A Washington National Guard communications drill — “Exercise Vital Connection 2016” — that continues until April 3 is making use of the Amateur Radio 60 meter channels. The exercise includes participation by civil authorities.
“As part of our ramp-up to ‘Cascadia Rising 2016’ occurring in June, we have identified 60 meters as the most appropriate place for civil authorities to interface with our federal partners,” said Western Washington Section Manager Monte Simpson, AF7PQ, who is also Washington’s State RACES Officer. “Through discussion it was determined that because the federal government has the primary use of the 60 meter frequencies and Amateur Radio has secondary use, this is the perfect place for city, county, state, tribal, and federal entities to have interoperability.” Simpson said the five channels identified in the FCC Part 97 Amateur Service rules would serve as the primary frequencies for interoperability.
Simpson said that MARS, FEMA, and National Guard stations were likely to be communicating with local and state ARES/RACES stations during the exercise. “Scott Douglas, W7XC, our Official Observer Coordinator, received a call from an OO who was questioning the activity,” he told ARRL. “We were able to clarify for the OO that what was happening is legal.”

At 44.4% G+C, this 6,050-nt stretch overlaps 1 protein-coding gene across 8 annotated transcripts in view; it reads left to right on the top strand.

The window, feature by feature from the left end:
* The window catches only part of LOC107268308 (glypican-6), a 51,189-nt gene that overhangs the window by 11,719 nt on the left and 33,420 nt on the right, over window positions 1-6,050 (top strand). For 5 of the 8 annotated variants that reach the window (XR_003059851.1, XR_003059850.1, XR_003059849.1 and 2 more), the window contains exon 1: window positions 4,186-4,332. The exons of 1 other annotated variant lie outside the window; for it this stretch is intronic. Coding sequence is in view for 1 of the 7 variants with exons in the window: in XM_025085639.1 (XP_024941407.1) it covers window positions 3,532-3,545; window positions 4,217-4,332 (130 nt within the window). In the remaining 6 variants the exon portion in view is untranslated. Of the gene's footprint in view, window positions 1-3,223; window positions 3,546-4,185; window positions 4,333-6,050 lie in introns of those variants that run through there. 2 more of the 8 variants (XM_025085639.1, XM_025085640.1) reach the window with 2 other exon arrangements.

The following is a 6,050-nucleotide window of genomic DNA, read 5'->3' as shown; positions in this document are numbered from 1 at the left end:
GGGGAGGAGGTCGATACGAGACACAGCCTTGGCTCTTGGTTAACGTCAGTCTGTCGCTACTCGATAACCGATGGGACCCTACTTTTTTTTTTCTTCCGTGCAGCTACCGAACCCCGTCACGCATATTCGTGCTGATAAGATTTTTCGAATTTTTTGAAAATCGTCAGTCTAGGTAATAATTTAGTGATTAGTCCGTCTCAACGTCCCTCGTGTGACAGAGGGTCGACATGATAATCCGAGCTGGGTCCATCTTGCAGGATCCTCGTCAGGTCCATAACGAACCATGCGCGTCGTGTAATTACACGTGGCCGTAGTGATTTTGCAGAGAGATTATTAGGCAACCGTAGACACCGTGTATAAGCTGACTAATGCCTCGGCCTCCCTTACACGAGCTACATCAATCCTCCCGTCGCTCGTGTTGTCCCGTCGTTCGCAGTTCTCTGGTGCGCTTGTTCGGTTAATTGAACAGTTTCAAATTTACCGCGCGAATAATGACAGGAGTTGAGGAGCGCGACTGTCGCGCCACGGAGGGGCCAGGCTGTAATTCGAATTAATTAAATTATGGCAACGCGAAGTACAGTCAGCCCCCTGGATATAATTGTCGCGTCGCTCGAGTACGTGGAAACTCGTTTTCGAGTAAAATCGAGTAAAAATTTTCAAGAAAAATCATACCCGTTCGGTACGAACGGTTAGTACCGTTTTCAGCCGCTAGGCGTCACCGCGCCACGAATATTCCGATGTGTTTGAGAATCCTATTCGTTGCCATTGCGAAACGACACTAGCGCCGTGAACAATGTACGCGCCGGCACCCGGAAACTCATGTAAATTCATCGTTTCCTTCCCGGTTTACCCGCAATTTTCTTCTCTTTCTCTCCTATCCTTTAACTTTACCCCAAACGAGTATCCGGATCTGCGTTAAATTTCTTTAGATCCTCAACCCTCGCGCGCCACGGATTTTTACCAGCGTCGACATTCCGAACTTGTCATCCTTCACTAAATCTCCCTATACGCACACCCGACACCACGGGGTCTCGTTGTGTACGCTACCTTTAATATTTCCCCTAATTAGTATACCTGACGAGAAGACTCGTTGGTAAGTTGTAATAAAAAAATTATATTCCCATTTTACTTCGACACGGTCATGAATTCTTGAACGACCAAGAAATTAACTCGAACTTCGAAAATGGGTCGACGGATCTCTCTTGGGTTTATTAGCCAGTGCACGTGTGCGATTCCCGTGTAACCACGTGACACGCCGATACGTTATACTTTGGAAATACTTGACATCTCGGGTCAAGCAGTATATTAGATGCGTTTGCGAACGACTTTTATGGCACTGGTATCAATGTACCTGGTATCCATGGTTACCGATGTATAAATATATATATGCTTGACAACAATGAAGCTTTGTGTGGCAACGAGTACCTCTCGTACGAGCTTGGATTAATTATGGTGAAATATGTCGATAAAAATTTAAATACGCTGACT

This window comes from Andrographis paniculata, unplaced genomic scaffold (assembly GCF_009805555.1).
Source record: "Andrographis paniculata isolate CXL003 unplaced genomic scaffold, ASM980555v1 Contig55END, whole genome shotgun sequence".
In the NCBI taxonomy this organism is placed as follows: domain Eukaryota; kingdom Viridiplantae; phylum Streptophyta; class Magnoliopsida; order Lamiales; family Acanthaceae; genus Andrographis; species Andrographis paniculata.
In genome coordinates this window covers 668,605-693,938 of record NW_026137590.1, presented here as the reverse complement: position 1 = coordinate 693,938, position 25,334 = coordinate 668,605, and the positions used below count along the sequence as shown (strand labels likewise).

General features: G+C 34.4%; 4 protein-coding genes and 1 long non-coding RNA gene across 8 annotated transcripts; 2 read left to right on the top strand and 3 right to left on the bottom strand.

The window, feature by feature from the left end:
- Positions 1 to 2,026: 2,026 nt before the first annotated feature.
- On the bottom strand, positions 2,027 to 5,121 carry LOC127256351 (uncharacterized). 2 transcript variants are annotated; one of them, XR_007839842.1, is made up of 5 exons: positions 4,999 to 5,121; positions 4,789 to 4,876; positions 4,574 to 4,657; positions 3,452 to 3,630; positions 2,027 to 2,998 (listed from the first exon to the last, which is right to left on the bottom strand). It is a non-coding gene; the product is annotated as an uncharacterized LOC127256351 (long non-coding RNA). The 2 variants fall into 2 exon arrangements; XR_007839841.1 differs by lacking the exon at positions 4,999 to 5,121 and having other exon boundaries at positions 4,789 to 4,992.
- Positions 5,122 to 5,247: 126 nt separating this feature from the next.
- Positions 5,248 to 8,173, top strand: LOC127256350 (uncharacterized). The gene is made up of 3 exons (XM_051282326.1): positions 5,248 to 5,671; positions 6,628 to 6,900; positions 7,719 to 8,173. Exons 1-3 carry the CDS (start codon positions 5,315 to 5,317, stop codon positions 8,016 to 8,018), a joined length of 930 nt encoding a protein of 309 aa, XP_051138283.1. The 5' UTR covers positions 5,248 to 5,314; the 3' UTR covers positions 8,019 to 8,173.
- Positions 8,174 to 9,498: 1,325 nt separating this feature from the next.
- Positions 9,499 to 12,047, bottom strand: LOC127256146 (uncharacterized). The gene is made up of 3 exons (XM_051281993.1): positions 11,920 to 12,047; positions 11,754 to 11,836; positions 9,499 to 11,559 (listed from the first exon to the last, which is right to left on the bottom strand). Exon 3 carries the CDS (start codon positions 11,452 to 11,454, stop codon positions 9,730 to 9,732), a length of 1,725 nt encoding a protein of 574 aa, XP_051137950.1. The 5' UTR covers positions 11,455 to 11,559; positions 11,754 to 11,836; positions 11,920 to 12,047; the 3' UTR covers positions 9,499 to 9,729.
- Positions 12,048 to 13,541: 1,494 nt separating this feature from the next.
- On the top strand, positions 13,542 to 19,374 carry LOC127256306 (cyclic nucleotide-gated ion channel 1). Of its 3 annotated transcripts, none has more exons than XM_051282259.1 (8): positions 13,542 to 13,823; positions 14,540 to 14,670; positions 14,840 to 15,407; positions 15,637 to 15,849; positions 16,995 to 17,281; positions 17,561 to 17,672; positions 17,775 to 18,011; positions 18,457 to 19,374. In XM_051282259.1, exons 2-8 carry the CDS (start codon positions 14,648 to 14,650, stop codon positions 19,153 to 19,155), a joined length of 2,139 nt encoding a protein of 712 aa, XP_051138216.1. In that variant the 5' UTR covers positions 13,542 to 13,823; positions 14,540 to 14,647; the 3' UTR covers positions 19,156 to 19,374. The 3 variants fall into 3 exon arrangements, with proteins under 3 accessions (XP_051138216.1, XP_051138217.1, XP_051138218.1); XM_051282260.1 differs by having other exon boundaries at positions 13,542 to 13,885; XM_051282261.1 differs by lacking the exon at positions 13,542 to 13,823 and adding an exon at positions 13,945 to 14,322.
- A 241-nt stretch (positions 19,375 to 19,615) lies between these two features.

“Amateur Radio Service stations will continue to follow the guidance provided in §97.119 for station identification,” he added. “The participating MARS stations will follow their service’s rules for identification, and Washington National Guard stations will be using plain-English unit names for identification.”
Simpson added that he has been involved with the National Guard and helping the service to get radio amateurs for their communication units. “I couldn’t be more pleased with our Guard, which is truly trying to work with local and state agencies,” he said. “The Washington National Guard, J6, Communications Officer is very receptive to working with hams and making things happen.” He also said the FEMA Region X communicator has worked to incorporate ham radio into the interoperability picture and “has gone to bat for us.”
Simpson said he anticipates that the use of 60 meters for interoperability will become more common following this summer’s Cascadia Rising exercise.